Two more individuals were confirmed positive for COVID-19 last Oct. 10, raising the CNMI’s total to 77 since March 28, 2020.
According to the Commonwealth Healthcare Corp., the two individuals were identified by travel screening and confirmed diagnosis through testing on arrival. The two have been safely in quarantine and were moved to the isolation area at Kanoa Resort for monitoring. CHCC has already initiated contact tracing for the most immediate contacts of the new confirmed cases, including passengers on the same flight.
Guam reported its 60th COVID-19-related death yesterday. According to the Joint Information Center press release, it was notified that Guam’s 60th COVID-19-related fatality occurred at the Guam Memorial Hospital at approximately 3:51am. The patient was a 60-year-old male with underlying health conditions that were compounded by COVID-19. He was admitted to GMH on October 3 and tested positive upon admission.
The JIC statement included a statement from Guam Gov. Lou Leon Guerrero: “[First gentleman] Jeff [Cook], Lt. Gov. Josh [Tenorio], and I send our heartfelt condolences and sympathies to those he cherished. You will remain in our thoughts and prayers during this most difficult of times. Making these announcements is very difficult, and each death brings sadness to our people. Let’s continue with our fight against this virus. Keep our guards up. Wear your masks, social distance and avoid social gatherings.”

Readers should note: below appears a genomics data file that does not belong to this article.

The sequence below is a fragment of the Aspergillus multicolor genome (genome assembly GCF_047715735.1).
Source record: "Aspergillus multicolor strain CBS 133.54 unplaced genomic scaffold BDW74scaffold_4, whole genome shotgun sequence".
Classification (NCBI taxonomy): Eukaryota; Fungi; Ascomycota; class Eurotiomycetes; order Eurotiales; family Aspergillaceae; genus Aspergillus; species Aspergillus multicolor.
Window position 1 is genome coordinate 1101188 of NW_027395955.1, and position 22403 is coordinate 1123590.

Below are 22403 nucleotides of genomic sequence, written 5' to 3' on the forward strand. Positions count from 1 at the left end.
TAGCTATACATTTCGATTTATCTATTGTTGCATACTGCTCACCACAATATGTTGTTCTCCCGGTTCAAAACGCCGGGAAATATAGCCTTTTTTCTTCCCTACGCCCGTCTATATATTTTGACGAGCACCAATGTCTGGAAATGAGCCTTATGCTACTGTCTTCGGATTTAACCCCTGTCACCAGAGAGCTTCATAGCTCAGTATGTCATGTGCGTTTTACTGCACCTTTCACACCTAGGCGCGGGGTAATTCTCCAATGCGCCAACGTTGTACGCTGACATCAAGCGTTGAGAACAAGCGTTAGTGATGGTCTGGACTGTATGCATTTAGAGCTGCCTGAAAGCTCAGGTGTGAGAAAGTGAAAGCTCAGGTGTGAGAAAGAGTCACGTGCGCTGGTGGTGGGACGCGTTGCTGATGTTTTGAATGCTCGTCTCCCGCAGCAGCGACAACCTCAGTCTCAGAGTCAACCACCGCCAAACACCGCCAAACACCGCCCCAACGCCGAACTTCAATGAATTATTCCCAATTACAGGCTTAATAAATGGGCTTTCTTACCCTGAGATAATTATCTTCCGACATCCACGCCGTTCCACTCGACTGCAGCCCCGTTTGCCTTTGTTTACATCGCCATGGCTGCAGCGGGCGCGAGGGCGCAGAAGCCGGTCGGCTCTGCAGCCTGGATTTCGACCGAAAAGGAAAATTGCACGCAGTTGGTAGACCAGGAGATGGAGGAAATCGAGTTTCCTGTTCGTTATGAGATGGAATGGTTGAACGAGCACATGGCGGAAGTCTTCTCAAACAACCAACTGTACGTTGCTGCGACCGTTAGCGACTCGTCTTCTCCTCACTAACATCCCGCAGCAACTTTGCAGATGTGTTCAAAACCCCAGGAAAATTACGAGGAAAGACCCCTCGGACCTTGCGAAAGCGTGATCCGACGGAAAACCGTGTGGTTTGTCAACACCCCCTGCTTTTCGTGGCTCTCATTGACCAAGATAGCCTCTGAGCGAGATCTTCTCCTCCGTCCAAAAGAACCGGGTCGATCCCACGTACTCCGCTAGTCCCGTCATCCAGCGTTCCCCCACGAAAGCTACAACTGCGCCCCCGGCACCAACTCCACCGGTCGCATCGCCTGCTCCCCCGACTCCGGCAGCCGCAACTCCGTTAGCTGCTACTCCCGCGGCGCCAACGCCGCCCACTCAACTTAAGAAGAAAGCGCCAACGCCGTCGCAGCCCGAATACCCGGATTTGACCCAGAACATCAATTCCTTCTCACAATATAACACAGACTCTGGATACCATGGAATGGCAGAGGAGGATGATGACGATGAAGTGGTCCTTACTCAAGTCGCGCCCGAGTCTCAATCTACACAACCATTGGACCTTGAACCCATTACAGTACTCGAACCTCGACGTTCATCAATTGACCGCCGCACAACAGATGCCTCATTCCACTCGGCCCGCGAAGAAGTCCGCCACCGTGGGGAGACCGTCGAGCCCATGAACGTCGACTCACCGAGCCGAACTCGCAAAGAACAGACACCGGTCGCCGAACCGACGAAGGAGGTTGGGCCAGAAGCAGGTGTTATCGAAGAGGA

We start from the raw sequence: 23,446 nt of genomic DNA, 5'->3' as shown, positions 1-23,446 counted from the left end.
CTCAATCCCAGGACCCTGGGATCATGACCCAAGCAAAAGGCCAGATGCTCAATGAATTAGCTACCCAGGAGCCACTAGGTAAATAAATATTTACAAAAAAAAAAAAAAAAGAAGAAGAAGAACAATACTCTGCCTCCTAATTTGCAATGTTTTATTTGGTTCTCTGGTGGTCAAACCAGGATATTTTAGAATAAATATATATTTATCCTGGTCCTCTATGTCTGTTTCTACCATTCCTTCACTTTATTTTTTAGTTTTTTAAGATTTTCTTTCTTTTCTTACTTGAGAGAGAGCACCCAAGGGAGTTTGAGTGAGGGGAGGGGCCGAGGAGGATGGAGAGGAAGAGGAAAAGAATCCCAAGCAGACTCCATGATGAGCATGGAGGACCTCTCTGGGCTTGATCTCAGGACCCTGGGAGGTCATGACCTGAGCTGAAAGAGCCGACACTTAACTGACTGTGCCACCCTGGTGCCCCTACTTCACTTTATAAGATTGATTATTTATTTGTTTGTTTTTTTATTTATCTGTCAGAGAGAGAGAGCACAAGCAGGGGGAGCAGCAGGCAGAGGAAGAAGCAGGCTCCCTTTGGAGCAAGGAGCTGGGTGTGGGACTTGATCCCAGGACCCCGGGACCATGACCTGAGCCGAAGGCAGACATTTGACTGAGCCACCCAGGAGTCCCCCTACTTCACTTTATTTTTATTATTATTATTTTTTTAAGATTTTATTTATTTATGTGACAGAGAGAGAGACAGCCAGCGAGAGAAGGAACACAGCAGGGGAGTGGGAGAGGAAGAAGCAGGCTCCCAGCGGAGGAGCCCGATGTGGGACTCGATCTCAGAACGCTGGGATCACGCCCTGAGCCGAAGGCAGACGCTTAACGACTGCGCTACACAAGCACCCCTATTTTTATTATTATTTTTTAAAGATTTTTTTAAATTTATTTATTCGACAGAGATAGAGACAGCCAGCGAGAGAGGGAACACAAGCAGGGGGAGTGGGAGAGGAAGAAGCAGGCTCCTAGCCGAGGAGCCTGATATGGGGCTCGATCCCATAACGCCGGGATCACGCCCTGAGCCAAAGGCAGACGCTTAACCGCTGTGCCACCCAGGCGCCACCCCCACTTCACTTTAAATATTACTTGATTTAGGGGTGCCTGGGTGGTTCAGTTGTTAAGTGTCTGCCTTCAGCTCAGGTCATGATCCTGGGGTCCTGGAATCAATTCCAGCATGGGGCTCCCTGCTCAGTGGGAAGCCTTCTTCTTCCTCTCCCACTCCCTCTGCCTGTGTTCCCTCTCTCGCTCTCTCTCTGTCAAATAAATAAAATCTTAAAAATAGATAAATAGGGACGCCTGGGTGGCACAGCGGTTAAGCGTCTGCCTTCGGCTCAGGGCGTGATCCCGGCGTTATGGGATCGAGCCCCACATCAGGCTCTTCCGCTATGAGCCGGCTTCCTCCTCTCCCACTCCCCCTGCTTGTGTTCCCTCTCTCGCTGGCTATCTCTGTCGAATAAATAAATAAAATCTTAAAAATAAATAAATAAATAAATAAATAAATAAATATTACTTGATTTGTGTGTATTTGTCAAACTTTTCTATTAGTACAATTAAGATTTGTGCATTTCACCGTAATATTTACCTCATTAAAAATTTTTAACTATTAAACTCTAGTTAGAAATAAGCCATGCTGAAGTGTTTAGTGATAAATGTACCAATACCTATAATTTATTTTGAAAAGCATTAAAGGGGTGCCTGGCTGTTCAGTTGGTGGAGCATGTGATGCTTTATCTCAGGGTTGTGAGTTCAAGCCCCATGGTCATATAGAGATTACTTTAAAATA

Speaking at the weekly radio news briefing, COVID-19 Task Force chair Warren Villagomez assured that nothing has changed and that they are continuing all efforts to protect the CNMI community from the virus, that they haven’t lowered their “level of standards,” especially with neighboring islands and regions seeing a higher number of infections.
Villagomez adds that the CNMI is in “constant communication” with others in the region to ensure that the CNMI is synchronized with other regions in their COVID-19 response.
Although the economy took a hit since the beginning of the pandemic, efforts to revamp tourism has not slowed down, Villagomez said, adding that constant communication with Gov. Ralph DLG Torres, the Marianas Visitors Authority, offshore contractors, etc., are still ongoing to ensure that there are updates on what’s going on.
Additionally, Villagomez stated that Torres is constantly being updated on everything, especially with potential plans of reopening the economy.
At the same radio briefing, Torres says they want the community to understand and embrace is that they are trying to open up the borders. “I think the most important [thing] is the process that we have today is working and is working very well. If we are going to open up for tourists, it’s going to be a separate system where it doesn’t interrupt the current system,” said Torres.
Questions such as “how do we plan to open up to our markets,” “how do we open up on our tourist,” and “how do we make sure that who’s coming in are also safe and leaving safe,” is something that they have been working on for the past few months.
“We continue to work on that because, at the end of the day, we do need our tourists back here…to start opening up our economy,” said Torres.